Self-reported region-specific disability was assessed with the Neck Disability Index [27, 28], Oswestry Disability Questionnaire [29, 30], Quick Disability of Arm Shoulder and Hand  or International Knee Documentation Committee Subjective Knee Form  for cervical, low back, shoulder and knee pain, respectively. Region-specific disability measures were z-transformed for purposes of analysis, consistent with our prior work involving multiple anatomical regions .
Charlson comorbidity index (CCI)
The Charlson Comorbidity Index was used to measure the presence of chronic comorbid medical conditions . It lists 19 medical conditions that participants are asked to indicate whether they “have ever been diagnosed with by a physician”. Conditions are weighted and added for an overall measure of comorbidity burden. The CCI has demonstrated good test-retest reliability (0.91) and positive but weak to modest correlations with medication use, hospitalizations, length of stay, total charges, and pharmacy and laboratory charges for older adults in general medical care and surgical care settings .
OSPRO Review of Systems tool (OSPRO-ROS)
The OSPRO-ROS is a review-of-systems screening tool for use in outpatient orthopedic physical therapy settings . The OSPRO-ROS has demonstrated good concurrent validity with depression and a comprehensive 97-item battery of non-musculoskeletal symptoms (i.e., red flags).  Moderate to strong predictive capabilities of the OSPRO-ROS have been reported for persistence of pain, quality of life, and change in comorbidity 12 months following physical therapy in patients with musculoskeletal pain [20, 21]. The OSPRO-ROS includes standard symptom descriptors to aid with identification of systemic or non-musculoskeletal origins of musculoskeletal pain. It includes questions related to symptoms of the cardiovascular, gastrointestinal, endocrine, nervous, integumentary, pulmonary, and musculoskeletal systems. The full-length 23-item version of the OSPRO-ROS is capable of identifying 100% of positive red-flag responders (i.e. indicating “yes” to at least one systemic symptom on a questionnaire) in outpatient orthopedic physical therapy settings.  A shorter, 10-item version is also available that has been shown to identify approximately 95% of positive red-flag responders. For statistical analyses, the “yes” responses were added for each version and included in each model as a continuous independent variable.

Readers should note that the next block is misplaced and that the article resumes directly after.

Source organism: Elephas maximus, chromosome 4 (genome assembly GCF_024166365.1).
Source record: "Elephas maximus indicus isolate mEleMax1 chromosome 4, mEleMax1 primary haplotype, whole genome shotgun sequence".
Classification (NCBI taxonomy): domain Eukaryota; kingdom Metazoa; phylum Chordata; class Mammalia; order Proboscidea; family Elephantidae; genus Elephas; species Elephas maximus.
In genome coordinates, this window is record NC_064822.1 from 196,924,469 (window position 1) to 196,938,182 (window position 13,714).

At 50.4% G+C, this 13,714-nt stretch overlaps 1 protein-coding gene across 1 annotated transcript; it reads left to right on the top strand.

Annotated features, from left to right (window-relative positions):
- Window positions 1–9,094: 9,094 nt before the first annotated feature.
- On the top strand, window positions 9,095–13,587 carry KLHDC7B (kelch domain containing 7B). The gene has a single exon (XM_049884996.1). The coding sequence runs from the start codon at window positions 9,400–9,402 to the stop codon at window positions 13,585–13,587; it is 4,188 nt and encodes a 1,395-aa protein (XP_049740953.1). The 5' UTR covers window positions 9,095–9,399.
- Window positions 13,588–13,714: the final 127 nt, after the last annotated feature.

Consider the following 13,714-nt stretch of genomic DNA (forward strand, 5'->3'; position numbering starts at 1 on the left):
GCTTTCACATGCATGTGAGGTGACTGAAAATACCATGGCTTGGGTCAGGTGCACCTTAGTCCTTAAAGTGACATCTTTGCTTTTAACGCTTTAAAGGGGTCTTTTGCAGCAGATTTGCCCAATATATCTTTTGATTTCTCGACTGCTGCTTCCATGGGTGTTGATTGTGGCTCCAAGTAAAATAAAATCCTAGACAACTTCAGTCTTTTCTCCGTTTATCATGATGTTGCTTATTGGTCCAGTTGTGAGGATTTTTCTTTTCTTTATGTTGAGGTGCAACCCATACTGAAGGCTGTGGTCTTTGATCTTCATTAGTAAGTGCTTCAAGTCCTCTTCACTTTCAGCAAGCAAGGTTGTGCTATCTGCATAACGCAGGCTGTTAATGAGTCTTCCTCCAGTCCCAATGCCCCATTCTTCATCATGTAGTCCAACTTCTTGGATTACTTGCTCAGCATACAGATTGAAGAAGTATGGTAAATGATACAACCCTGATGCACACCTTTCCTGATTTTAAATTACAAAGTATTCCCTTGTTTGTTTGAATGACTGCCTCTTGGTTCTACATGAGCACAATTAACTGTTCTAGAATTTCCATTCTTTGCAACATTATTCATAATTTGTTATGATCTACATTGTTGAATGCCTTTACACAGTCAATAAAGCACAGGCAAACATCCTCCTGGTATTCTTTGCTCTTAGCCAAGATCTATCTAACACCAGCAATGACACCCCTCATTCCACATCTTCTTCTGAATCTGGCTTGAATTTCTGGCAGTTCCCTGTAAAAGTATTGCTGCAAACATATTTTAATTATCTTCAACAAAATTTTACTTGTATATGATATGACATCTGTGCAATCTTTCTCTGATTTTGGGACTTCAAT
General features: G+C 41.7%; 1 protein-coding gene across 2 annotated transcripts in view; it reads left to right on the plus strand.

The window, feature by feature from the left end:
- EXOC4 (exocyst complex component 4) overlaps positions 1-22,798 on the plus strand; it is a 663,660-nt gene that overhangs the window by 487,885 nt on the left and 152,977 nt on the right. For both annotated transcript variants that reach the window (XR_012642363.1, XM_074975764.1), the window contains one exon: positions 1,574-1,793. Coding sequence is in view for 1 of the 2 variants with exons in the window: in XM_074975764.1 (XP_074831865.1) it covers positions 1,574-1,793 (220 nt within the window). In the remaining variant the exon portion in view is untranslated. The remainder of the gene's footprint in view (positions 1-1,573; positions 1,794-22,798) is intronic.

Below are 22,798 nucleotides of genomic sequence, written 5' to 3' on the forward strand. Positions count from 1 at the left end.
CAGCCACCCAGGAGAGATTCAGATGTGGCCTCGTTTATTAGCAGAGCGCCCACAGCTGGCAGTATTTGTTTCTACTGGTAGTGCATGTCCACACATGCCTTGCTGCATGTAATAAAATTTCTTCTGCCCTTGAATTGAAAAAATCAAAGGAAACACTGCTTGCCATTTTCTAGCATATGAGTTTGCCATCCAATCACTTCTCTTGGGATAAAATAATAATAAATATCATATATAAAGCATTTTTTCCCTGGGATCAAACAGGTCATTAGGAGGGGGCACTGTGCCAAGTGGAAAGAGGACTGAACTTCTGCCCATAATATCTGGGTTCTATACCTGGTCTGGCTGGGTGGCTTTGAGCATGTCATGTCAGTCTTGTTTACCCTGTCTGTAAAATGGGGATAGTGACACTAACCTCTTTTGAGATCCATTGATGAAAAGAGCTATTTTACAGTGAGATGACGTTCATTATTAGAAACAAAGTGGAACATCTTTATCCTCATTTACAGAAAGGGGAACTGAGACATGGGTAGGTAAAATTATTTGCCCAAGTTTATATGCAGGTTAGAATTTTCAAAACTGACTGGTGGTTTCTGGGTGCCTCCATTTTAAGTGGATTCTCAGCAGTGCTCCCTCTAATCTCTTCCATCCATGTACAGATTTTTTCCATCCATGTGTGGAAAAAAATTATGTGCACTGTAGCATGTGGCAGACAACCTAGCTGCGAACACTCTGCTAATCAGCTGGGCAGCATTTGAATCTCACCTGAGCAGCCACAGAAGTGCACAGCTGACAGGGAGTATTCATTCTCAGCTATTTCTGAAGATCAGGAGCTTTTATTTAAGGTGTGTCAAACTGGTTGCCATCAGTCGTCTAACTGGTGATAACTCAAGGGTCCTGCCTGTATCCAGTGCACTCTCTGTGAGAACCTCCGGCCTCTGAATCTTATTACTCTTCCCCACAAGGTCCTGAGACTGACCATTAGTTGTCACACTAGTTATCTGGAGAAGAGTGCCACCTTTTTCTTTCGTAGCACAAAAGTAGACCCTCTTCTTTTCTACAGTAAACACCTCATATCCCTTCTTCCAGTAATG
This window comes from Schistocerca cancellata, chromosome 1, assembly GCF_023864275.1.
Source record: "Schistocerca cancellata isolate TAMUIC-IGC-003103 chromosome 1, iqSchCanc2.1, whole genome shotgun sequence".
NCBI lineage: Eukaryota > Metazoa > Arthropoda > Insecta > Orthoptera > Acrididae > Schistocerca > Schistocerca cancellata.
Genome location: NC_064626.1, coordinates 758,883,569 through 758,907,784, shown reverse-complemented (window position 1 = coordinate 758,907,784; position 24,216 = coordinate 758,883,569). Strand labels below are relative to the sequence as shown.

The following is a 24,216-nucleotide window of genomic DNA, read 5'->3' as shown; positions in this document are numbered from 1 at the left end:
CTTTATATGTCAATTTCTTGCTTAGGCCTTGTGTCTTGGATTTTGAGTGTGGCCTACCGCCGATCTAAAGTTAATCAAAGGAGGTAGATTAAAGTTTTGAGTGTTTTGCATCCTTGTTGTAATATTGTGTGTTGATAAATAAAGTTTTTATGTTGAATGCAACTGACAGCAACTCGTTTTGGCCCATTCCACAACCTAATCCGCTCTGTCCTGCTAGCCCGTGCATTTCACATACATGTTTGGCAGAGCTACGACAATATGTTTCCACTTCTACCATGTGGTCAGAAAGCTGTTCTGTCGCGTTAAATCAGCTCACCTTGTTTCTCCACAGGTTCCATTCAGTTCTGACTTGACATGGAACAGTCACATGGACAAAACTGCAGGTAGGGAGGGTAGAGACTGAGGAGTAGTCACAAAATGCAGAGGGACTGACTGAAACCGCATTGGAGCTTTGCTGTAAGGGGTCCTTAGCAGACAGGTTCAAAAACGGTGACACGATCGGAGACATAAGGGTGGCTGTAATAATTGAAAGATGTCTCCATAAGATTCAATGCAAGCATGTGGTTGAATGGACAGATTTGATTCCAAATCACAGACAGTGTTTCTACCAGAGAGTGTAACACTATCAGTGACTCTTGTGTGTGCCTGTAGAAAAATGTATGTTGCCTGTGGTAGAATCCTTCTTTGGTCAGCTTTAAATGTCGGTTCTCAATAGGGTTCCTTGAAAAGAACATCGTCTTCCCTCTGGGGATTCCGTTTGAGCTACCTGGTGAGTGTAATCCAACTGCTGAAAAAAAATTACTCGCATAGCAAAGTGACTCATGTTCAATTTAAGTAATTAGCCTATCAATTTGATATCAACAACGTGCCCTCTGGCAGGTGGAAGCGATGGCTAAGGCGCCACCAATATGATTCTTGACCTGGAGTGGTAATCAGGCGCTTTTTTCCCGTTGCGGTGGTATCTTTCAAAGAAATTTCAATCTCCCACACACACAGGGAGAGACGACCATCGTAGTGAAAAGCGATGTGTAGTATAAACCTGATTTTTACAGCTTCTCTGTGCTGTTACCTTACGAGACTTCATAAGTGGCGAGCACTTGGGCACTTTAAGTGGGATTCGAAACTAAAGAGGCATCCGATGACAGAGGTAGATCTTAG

OSPRO Yellow Flag tool (OSPRO-YF)
The OSPRO-YF is a yellow flag assessment tool that includes items from pain vulnerability domains (negative affect and fear-avoidance) and pain resilience domains (positive affect and self-efficacy) to aid with identification of pain-related psychological distress in outpatient orthopedic physical therapy settings . The OSPRO-YF has good concurrent validity with pain intensity and region-specific disability  and is capable of predicting pain intensity, disability, quality of life and persistent pain 12 months following physical therapy in patients with musculoskeletal pain [20, 21]. The full-length OSPRO-YF has 17-items, however a shortened 10-item version is also available with an acceptable trade-off in accuracy. Like the OSPRO-ROS, the OSPRO-YF is designed for implementation into electronic medical record (EMR) systems to quickly and accurately identify risk for a variety of clinical outcomes . For statistical analyses, a summary score was derived for each version by adding the item responses after reverse-scoring items 2, 13, 14, 15 and 17 so that higher scores indicate higher pain-related psychological distress. The summary score was then included in each model as a continuous independent variable.